Originally created 05/14/98

Computer technology to increase

ATLANTA -- Georgia universities are turning out only about a third of the computer technology graduates needed each year, contributing to huge shortages in the work place.

So the Board of Regents agreed Wednesday to launch new programs at University System of Georgia schools to aid an industry that has an estimated 350,000 vacancies nationwide.

"The information technology shortage is an economic development issue that is not only impacting Georgia, but nearly every state in the nation," said Chancellor Stephen R. Portch. "The state that shapes an effective response to this person-and-brainpower shortage will have the single most dominant edge in the economic development area."

A report by the system's academic affairs and development offices said the number of computer science graduates nationwide has plummeted from 48,000 in 1984 to 26,000 this year.

Georgia reflects a national trend, with the system's colleges and universities producing about 1,100 graduates in the information technology fields, compared with an estimated demand of 2,500 to 3,000 openings.

A typical computer programmer's annual wages -- currently about $70,000 -- are jumping 13 percent a year and far higher in the hottest niches, the report noted. Signing bonuses of $20,000 are not uncommon and stock options are available as well.

Such financial packages make it difficult for small businesses to compete for programmers, the report said.

University systems across the country had no way of foreseeing the tremendous growth in computer industry jobs, said James Muyskens, senior vice chancellor for academic affairs.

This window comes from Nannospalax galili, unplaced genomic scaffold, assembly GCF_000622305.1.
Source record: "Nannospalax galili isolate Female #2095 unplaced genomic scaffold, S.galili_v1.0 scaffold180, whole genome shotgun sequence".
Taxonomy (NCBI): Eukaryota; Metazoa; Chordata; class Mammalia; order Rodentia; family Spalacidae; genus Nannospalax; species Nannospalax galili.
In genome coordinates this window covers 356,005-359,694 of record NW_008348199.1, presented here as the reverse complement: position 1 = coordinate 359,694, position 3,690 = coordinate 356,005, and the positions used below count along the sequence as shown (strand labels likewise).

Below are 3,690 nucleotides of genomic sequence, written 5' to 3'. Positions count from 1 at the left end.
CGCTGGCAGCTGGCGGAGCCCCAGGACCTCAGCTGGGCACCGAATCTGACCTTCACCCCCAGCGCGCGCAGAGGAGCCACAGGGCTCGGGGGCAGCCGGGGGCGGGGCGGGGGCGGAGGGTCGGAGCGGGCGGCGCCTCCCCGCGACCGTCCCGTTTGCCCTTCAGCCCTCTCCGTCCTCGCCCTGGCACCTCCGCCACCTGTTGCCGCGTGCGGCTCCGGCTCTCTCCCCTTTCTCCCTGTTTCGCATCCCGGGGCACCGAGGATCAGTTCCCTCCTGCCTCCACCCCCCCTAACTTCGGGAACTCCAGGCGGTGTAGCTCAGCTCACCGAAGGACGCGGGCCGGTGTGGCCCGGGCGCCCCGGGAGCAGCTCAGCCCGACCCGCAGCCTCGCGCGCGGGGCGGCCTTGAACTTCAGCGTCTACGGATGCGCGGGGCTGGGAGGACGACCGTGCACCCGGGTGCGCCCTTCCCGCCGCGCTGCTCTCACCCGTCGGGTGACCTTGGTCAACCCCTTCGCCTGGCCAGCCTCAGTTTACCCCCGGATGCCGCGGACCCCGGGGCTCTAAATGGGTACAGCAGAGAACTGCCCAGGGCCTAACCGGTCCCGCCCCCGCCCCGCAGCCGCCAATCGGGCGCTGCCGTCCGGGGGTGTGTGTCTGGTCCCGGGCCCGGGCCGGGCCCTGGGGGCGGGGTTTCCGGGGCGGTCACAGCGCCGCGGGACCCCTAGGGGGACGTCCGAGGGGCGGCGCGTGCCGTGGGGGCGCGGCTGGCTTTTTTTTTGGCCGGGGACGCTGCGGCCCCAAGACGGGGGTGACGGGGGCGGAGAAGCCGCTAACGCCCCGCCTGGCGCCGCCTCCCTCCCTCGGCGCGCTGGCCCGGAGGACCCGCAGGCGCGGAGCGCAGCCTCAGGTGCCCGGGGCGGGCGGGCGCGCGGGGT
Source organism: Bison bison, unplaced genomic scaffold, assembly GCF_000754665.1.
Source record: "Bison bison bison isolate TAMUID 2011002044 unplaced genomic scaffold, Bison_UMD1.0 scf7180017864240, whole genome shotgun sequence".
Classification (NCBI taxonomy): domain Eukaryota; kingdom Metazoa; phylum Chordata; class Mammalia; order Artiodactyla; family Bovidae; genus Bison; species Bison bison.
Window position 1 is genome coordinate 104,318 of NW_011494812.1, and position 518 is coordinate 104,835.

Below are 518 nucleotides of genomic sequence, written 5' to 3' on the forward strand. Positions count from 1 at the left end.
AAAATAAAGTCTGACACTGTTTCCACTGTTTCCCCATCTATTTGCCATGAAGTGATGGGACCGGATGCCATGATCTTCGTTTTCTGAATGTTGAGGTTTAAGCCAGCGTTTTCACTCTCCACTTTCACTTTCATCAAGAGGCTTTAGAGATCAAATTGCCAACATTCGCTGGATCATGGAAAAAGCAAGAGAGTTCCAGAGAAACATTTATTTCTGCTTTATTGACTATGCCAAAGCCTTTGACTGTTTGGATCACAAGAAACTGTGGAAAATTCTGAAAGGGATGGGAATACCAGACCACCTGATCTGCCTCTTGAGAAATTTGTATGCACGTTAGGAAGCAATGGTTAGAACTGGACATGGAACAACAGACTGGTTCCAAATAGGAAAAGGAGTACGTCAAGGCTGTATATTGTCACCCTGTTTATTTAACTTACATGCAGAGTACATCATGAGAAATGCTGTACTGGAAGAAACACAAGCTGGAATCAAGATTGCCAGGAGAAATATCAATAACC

"There are so many jobs today that were not even thought of five years ago," Mr. Muyskens said. "We couldn't possibly imagine the explosion in this area. There is a sense of urgency because things are changing so fast."

System officials have budgeted $1.6 million to upgrade information technology programs at several schools.

For instance, Clayton College and State University in Morrow will offer one-, two-, and four-year computer programs that will include certification in specific types of software, such as Microsoft's.

Southern Polytechnic State University in Marietta will offer bachelor's degrees aimed at meeting work-force needs in the wireless telecommunications industry.

Kennesaw State University will have a master's degree in information systems.

Valdosta State University is developing a consortium with Abraham Baldwin Agricultural College in Tifton and Coastal Georgia Community College in Brunswick to offer computer programs, and has formed a partnership with Goldleaf Technologies in Hahira to produce programmers specifically for their business. Goldleaf Technologies provides electronic banking software.

"Georgia is incredibly rich in technology infrastructure," said Richard Skinner, president of Clayton State and chairman of a national task force studying the programmer shortage. "We will capitalize on this technology, the willingness of companies to work with us, and on our ability to hear, understand and act on companies' needs.

"There is no reason for us to lag in producing graduates who can master these emerging information technology fields which are so central to Georgia. The state is providing us with many of the resources we need to do our work. It's time to perform and produce."

Virtually every school in the university system offers computer programs of some type.


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